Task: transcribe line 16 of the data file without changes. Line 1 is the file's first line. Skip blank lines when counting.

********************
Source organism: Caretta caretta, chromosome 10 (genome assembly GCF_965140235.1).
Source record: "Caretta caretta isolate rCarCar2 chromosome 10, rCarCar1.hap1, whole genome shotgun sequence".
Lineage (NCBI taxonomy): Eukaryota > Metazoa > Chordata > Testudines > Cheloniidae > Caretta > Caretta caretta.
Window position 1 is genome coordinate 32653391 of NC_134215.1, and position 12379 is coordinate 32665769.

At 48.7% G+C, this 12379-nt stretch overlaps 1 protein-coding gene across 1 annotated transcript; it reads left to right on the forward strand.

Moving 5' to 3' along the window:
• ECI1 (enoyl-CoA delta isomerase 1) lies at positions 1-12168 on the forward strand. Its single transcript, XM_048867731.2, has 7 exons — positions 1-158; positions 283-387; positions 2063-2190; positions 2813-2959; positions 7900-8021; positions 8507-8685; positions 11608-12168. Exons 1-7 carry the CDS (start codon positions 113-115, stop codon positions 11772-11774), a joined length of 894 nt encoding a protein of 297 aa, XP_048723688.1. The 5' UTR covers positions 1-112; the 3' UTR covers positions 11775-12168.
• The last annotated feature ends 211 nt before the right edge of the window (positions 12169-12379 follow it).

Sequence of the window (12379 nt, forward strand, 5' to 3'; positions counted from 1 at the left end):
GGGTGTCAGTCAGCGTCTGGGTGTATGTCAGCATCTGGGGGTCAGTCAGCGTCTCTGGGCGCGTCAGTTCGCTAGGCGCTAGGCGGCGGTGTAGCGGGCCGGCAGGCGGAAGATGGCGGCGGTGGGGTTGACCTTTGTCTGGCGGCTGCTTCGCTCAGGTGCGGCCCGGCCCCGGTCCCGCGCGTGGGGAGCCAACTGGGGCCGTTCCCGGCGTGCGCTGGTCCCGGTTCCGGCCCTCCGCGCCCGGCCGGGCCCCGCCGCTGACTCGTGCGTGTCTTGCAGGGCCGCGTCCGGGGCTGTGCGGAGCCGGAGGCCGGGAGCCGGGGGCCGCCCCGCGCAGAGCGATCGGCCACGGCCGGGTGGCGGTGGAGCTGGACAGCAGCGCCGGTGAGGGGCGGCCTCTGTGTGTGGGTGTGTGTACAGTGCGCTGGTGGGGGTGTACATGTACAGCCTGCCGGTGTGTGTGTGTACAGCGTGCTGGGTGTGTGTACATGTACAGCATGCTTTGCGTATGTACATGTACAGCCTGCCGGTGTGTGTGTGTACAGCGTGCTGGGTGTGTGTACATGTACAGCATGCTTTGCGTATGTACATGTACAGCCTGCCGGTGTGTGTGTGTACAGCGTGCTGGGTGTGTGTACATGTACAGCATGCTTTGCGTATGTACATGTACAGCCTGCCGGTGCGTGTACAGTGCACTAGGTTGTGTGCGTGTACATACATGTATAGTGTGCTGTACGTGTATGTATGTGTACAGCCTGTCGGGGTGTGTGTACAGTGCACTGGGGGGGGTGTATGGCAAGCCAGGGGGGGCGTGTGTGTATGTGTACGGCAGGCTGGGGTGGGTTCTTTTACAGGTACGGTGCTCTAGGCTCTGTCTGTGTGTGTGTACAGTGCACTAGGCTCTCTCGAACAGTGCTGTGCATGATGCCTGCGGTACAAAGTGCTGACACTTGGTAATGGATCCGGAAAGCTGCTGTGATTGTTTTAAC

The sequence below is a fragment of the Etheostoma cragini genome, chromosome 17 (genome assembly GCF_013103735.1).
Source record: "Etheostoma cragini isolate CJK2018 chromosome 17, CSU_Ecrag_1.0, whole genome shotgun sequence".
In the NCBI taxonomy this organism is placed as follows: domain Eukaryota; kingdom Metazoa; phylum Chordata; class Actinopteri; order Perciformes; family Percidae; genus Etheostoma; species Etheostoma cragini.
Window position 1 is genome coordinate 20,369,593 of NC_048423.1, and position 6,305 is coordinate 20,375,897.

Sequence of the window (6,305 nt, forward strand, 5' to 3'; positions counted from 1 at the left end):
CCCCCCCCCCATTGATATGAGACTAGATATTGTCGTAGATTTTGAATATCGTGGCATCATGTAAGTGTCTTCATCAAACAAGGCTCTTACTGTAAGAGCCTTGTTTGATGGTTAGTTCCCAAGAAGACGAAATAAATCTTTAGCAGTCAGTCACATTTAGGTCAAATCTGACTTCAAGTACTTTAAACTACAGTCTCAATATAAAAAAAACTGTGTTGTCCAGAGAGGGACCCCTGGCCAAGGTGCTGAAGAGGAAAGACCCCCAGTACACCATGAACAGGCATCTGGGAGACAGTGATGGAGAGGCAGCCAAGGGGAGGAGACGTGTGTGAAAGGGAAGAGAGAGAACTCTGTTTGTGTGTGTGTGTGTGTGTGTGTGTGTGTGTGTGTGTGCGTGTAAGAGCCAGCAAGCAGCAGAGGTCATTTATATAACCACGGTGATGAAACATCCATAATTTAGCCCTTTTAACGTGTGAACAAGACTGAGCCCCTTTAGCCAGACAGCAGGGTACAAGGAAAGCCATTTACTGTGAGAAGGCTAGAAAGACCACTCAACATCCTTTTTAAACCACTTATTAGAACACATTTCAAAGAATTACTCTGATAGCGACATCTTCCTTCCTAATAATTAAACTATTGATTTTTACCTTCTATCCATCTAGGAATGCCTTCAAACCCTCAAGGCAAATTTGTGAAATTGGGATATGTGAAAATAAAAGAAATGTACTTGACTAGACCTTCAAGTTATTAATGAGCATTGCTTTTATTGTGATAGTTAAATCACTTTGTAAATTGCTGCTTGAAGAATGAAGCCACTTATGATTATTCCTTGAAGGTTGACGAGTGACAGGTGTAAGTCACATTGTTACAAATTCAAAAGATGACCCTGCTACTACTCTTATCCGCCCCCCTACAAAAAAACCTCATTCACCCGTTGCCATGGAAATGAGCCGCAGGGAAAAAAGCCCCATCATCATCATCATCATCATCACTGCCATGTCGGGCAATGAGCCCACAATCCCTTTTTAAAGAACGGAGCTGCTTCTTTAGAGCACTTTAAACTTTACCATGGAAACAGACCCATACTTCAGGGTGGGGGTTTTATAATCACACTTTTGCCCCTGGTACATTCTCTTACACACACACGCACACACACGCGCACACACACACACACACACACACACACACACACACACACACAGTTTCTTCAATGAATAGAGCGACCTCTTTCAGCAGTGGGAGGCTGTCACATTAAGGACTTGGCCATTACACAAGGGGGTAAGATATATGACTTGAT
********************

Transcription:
CCCCCCCCCCATTGATATGAGACTAGATATTGTCGTAGATTTTGAATATCGTGGCATCATGTAAGTGTCTTCATCAAACAAGGCTCTTACTGTAAGAGCCTTGTTTGATGGTTAGTTCCCAAGAAGACGAAATAAATCTTTAGCAGTCAGTCACATTTAGGTCAAATCTGACTTCAAGTACTTTAAACTACAGTCTCAATATAAAAAAAACTGTGTTGTCCAGAGAGGGACCCCTGGCCAAGGTGCTGAAGAGGAAAGACCCCCAGTACACCATGAACAGGCATCTGGGAGACAGTGATGGAGAGGCAGCCAAGGGGAGGAGACGTGTGTGAAAGGGAAGAGAGAGAACTCTGTTTGTGTGTGTGTGTGTGTGTGTGTGTGTGTGTGTGTGTGCGTGTAAGAGCCAGCAAGCAGCAGAGGTCATTTATATAACCACGGTGATGAAACATCCATAATTTAGCCCTTTTAACGTGTGAACAAGACTGAGCCCCTTTAGCCAGACAGCAGGGTACAAGGAAAGCCATTTACTGTGAGAAGGCTAGAAAGACCACTCAACATCCTTTTTAAACCACTTATTAGAACACATTTCAAAGAATTACTCTGATAGCGACATCTTCCTTCCTAATAATTAAACTATTGATTTTTACCTTCTATCCATCTAGGAATGCCTTCAAACCCTCAAGGCAAATTTGTGAAATTGGGATATGTGAAAATAAAAGAAATGTACTTGACTAGACCTTCAAGTTATTAATGAGCATTGCTTTTATTGTGATAGTTAAATCACTTTGTAAATTGCTGCTTGAAGAATGAAGCCACTTATGATTATTCCTTGAAGGTTGACGAGTGACAGGTGTAAGTCACATTGTTACAAATTCAAAAGATGACCCTGCTACTACTCTTATCCGCCCCCCTACAAAAAAACCTCATTCACCCGTTGCCATGGAAATGAGCCGCAGGGAAAAAAGCCCCATCATCATCATCATCATCATCACTGCCATGTCGGGCAATGAGCCCACAATCCCTTTTTAAAGAACGGAGCTGCTTCTTTAGAGCACTTTAAACTTTACCATGGAAACAGACCCATACTTCAGGGTGGGGGTTTTATAATCACACTTTTGCCCCTGGTACATTCTCTTACACACACACGCACACACACGCGCACACACACACACACACACACACACACACACACACACACACAGTTTCTTCAATGAATAGAGCGACCTCTTTCAGCAGTGGGAGGCTGTCACATTAAGGACTTGGCCATTACACAAGGGGGTAAGATATATGACTTGAT